“The Prime Minister is testing the theory that the best way to resolve a crisis is to be as far away from it as possible,” Julie Bishop tells 150 “prominent” Liberals – in Nine Newspapers’ Michael Koziol’s view – who gather for The Liberal Forum (LF)’s annual, festive, pre-Christmas binge, whinge and back-stab over champers and canapés at former NSW Liberal president; serial company director, Fat Cat Kevin McCann’s, Mosman Gatsby mansion.
Her wicked dig is also an in-joke. Libs always cast Bishop as a “loyal girl” as Abbo aptly put it in 2009.
Bishop could also titillate guests with the PM’s other brilliant “out of sight out of mind” tactic of delaying or refusing FOI requests. How good is Morrison’s, latest attack on transparent government, a war begun by Tony Abbott, now a heroic Volunteer Fire-fighter bigging up his image in The Daily Mail at Morrison’s expense?
The PM, aka Scotty from Marketing, orders staff not to release texts which Drought Envoy, Barnaby Joyce says justify $675 thousand in expenses – rung up as he ventured outside his electorate for less than three weeks to assiduously report on The Big Dry. As with Brian Houston’s invite to the White House, Scotty clams up.
Joyce was demoted for violating Malco’s Ministerial code’s no bonking clause, but to keep Joyce on side, within days of knifing Turnbull, ScoMo bought the support of the former Nationals’ Leader by creating an important job, Drought Envoy with expense account and staff to find out how no rain affects farmers.
Joyce has filed no report. He did not know he needed to. But he “sent heaps of texts,” he tells Channel 7.
“An awful lot of texts,” he tells our ABC. But he’s not showing them to anyone. Nor is the Prime Minister. Barnaby’s insights will remain hermetically-sealed, like the top secret agreement between the Liberals who need the Nationals numbers, come hell or high water. It’s as if some secret Freemasonry is the heart and soul; the life-blood of our can-do Coalition government which is always rolling up its sleeves to set up inquiries.
And stymie others. “I’m not going to tell you what they said, they were directed to the Prime Minister, if he wants to tell you what they said, that’s up to him … I can assure you, I directly sent reports,” Joyce blusters.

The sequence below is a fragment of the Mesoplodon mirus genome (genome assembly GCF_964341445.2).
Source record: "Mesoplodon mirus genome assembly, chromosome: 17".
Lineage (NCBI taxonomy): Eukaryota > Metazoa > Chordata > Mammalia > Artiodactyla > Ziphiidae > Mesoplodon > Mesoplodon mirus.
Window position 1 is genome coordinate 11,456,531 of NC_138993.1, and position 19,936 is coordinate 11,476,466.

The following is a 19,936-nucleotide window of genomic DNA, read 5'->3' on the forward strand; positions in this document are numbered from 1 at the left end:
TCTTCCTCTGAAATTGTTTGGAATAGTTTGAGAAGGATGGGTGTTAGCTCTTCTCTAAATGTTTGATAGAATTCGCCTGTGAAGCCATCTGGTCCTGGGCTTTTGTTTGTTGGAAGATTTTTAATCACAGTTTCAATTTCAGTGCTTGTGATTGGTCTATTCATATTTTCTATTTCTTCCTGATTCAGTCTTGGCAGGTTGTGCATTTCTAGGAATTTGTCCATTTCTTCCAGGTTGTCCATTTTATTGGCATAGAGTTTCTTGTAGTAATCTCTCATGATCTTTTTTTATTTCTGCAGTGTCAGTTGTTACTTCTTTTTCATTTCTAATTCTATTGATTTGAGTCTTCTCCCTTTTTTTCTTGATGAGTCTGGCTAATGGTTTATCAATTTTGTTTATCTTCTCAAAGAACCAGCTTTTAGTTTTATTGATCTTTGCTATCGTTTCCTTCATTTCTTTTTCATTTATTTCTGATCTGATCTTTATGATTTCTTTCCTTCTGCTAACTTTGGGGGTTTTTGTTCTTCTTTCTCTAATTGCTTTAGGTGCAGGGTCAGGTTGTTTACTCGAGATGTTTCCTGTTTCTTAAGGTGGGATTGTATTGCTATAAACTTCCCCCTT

Can-do? If it’s OK with the Nats and their Big Cotton, Big Mining bosses, the Liberals can do it. Or not.
The PM’s Office refuses a FOI request for “any correspondence, including text messages and WhatsApp messages” between Joyce and Morrison “regarding his work as drought envoy”. Why? It claims it “would substantially and unreasonably interfere with the prime minister’s functions”. What a crack-up.
But ScoMo’s a no-show at this function. The Big Kahuna is still rushing back from Hawaii as guests arrive. But should the right wing warrior and climate change denier, Dutton dressed up as lamb, even get an invite?
The Liberal Forum runs on pure idealism, unsullied by the Party’s need to please its mining and banking lobby bosses’, its bigamous marriages of convenience to the Murdoch Press – and to The Nationals, its day to day chicanery or its Machiavellian pragmatism. It’s a platonic affair, not a cabal of leadership plotters.
An “ideas group” of pure, if not lofty, intent, formed in secret in 1985 to offset “the conservative tide”, The Liberal Forum‘s noble, clandestine, mission was, alas, rapidly outwitted by “forces of greed and self-interest” recalls former NSW Senator Peter Baume, a small-l Liberal known to cross the floor on issues of principle.
Nowadays, The Black Hand, as wags quickly dubbed the Forum, is like The Cheshire Cat, a creature which has disappeared, leaving only the grin of its good intentions behind. The LF’s reduced to organising social events for what it fondly imagines is the modern Liberal Party’s moderate faction; a species which is much talked about – in awe but never sighted- a type of Sasquatch or Loch Ness Monster, as Greg Jericho so aptly puts it.
Conspicuously missing in action (or “doing a ScoMo”) was any small-l Liberal in last February’s vote on the Medevac Bill. (Before it was so heroically repealed, early this month, thanks to Jacqui Lambie’s secret deal.)